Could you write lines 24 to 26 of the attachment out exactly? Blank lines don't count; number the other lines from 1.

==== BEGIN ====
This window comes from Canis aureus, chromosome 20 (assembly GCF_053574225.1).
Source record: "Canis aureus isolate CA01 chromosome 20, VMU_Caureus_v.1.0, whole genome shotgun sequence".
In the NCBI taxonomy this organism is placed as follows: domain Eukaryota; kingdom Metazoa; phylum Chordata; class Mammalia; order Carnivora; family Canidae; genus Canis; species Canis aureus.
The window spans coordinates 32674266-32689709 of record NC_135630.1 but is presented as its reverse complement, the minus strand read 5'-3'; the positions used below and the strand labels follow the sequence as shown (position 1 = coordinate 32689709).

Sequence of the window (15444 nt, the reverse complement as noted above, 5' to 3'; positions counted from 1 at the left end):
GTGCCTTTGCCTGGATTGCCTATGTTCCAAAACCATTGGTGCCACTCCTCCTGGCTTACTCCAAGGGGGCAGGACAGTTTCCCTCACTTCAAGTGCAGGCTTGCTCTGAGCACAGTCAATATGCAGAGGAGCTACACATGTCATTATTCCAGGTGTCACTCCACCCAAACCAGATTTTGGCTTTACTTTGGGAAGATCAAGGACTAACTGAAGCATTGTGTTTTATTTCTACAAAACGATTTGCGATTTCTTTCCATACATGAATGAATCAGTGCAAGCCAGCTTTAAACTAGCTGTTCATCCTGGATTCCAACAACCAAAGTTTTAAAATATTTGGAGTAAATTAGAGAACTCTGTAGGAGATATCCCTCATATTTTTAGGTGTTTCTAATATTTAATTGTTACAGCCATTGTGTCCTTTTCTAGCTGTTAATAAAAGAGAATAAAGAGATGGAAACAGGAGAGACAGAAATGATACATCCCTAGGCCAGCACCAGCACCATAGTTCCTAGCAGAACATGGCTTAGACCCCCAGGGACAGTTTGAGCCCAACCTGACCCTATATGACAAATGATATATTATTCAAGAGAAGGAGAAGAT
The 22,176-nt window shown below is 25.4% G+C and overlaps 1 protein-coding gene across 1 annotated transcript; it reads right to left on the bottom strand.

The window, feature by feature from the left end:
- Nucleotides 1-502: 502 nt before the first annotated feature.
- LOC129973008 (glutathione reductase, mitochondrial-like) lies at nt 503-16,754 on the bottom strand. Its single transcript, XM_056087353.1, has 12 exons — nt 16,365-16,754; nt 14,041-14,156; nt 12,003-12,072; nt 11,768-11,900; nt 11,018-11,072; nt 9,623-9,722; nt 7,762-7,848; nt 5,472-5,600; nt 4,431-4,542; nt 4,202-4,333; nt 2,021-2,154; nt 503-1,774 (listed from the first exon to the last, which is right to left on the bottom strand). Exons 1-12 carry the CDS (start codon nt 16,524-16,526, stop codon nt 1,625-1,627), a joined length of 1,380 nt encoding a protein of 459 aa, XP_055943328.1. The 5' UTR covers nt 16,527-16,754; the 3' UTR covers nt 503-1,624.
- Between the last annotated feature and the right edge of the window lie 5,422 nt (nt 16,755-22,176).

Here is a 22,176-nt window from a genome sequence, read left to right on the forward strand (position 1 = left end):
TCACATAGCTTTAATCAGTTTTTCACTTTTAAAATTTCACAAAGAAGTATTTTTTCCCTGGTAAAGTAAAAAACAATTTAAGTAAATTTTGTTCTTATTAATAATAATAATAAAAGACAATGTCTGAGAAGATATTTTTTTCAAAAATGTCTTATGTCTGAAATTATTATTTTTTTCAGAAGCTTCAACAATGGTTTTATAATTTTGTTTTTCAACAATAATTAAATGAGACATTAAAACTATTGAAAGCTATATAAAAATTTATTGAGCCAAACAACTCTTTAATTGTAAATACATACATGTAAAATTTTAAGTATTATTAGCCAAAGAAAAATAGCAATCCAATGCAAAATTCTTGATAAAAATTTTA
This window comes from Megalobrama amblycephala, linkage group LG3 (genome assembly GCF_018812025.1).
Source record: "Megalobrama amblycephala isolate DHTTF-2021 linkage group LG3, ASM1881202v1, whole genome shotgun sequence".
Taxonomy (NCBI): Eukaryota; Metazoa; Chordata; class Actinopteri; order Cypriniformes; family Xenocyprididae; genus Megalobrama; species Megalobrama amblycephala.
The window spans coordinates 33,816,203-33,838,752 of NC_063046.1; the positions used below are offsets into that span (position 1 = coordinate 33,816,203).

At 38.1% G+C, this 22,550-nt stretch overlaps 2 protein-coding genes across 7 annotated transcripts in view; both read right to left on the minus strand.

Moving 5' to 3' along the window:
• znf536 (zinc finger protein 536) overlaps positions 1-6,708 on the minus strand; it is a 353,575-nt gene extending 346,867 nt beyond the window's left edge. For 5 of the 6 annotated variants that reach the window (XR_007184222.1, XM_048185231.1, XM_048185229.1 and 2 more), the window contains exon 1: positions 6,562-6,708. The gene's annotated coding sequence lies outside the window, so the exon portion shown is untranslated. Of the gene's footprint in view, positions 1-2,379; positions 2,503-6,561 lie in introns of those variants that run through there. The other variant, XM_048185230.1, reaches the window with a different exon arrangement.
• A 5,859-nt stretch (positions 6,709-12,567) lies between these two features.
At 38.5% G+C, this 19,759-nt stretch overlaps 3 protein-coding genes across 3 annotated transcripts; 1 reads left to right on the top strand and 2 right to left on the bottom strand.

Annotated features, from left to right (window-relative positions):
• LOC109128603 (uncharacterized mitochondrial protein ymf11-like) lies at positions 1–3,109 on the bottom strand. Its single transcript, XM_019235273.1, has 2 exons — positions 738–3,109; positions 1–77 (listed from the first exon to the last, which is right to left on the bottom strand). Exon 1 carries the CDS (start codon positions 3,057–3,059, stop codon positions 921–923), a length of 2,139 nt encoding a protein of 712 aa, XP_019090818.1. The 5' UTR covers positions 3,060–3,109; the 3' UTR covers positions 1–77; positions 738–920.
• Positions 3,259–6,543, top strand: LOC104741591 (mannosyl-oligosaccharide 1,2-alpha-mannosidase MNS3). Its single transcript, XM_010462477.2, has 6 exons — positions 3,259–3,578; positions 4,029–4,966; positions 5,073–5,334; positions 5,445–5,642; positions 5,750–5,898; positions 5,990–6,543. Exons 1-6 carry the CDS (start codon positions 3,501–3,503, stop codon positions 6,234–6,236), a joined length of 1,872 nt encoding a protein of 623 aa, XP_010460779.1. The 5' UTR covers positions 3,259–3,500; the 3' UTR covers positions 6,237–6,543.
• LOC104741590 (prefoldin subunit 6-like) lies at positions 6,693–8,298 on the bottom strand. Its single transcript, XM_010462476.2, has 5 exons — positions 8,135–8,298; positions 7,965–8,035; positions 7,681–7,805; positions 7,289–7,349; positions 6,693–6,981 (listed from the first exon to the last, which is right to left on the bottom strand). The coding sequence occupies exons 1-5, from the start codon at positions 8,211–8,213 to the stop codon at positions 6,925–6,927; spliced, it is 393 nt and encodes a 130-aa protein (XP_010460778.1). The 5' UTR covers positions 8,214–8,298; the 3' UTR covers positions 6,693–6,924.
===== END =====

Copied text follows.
• LOC109128603 (uncharacterized mitochondrial protein ymf11-like) lies at positions 1–3,109 on the bottom strand. Its single transcript, XM_019235273.1, has 2 exons — positions 738–3,109; positions 1–77 (listed from the first exon to the last, which is right to left on the bottom strand). Exon 1 carries the CDS (start codon positions 3,057–3,059, stop codon positions 921–923), a length of 2,139 nt encoding a protein of 712 aa, XP_019090818.1. The 5' UTR covers positions 3,060–3,109; the 3' UTR covers positions 1–77; positions 738–920.
• Positions 3,259–6,543, top strand: LOC104741591 (mannosyl-oligosaccharide 1,2-alpha-mannosidase MNS3). Its single transcript, XM_010462477.2, has 6 exons — positions 3,259–3,578; positions 4,029–4,966; positions 5,073–5,334; positions 5,445–5,642; positions 5,750–5,898; positions 5,990–6,543. Exons 1-6 carry the CDS (start codon positions 3,501–3,503, stop codon positions 6,234–6,236), a joined length of 1,872 nt encoding a protein of 623 aa, XP_010460779.1. The 5' UTR covers positions 3,259–3,500; the 3' UTR covers positions 6,237–6,543.
• LOC104741590 (prefoldin subunit 6-like) lies at positions 6,693–8,298 on the bottom strand. Its single transcript, XM_010462476.2, has 5 exons — positions 8,135–8,298; positions 7,965–8,035; positions 7,681–7,805; positions 7,289–7,349; positions 6,693–6,981 (listed from the first exon to the last, which is right to left on the bottom strand). The coding sequence occupies exons 1-5, from the start codon at positions 8,211–8,213 to the stop codon at positions 6,925–6,927; spliced, it is 393 nt and encodes a 130-aa protein (XP_010460778.1). The 5' UTR covers positions 8,214–8,298; the 3' UTR covers positions 6,693–6,924.